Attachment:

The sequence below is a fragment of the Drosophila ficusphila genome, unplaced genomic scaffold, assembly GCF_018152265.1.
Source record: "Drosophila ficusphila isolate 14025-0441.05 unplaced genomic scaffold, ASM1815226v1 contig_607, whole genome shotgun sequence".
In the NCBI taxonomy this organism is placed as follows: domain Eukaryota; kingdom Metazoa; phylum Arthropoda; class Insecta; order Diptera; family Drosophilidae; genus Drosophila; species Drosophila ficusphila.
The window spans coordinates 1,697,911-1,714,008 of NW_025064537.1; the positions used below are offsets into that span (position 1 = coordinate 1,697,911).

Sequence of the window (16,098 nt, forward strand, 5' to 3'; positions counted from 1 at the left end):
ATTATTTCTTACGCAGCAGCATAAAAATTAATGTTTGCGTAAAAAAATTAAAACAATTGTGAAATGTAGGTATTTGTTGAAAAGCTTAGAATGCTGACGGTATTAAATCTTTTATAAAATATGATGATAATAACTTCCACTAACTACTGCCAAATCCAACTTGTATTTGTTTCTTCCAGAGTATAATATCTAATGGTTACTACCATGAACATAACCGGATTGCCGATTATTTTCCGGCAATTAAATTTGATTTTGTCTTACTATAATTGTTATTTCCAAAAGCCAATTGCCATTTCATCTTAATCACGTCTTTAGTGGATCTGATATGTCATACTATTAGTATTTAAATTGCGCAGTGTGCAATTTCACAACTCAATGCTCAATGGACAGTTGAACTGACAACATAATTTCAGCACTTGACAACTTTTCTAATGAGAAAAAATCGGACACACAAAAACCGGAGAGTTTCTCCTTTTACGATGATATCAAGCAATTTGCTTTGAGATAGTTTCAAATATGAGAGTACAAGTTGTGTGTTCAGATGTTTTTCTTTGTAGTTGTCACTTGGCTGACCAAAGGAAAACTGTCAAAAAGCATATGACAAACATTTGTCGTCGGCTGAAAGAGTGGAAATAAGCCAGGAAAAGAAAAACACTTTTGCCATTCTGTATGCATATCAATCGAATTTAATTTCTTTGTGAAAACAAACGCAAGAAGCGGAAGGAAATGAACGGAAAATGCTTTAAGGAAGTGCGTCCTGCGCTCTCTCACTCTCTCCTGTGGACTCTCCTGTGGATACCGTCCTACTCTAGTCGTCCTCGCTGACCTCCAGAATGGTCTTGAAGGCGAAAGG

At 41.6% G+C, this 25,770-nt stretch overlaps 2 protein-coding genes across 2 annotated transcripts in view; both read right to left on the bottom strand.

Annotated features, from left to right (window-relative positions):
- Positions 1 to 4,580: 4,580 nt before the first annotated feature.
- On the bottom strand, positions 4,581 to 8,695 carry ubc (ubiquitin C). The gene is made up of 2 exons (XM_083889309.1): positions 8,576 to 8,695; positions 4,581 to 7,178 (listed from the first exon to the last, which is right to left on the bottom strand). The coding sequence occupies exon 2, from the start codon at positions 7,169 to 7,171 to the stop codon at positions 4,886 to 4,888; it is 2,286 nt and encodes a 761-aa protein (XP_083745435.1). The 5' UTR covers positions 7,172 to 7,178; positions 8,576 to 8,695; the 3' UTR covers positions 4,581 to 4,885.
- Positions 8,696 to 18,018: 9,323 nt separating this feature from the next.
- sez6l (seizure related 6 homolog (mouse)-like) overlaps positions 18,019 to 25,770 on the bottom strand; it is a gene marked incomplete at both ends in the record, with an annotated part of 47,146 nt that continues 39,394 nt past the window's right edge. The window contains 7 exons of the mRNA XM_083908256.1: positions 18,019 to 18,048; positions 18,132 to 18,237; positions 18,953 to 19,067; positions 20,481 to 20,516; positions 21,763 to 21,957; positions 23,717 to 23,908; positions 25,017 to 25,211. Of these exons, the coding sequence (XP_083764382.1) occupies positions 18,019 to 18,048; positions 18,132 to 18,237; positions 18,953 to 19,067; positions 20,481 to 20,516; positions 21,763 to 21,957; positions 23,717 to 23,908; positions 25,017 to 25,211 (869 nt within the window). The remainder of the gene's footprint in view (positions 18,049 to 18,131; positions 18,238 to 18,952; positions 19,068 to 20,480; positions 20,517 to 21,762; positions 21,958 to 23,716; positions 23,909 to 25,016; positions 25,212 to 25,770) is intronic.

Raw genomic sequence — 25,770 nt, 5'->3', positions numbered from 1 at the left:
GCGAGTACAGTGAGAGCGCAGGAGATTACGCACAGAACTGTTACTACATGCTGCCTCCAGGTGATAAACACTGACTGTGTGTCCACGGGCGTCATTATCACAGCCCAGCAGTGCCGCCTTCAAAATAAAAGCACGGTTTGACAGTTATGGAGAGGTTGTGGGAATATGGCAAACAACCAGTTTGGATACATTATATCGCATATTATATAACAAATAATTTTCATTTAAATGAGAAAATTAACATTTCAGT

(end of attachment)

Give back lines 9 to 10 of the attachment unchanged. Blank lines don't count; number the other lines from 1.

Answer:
- Positions 1 to 4,580: 4,580 nt before the first annotated feature.
- On the bottom strand, positions 4,581 to 8,695 carry ubc (ubiquitin C). The gene is made up of 2 exons (XM_083889309.1): positions 8,576 to 8,695; positions 4,581 to 7,178 (listed from the first exon to the last, which is right to left on the bottom strand). The coding sequence occupies exon 2, from the start codon at positions 7,169 to 7,171 to the stop codon at positions 4,886 to 4,888; it is 2,286 nt and encodes a 761-aa protein (XP_083745435.1). The 5' UTR covers positions 7,172 to 7,178; positions 8,576 to 8,695; the 3' UTR covers positions 4,581 to 4,885.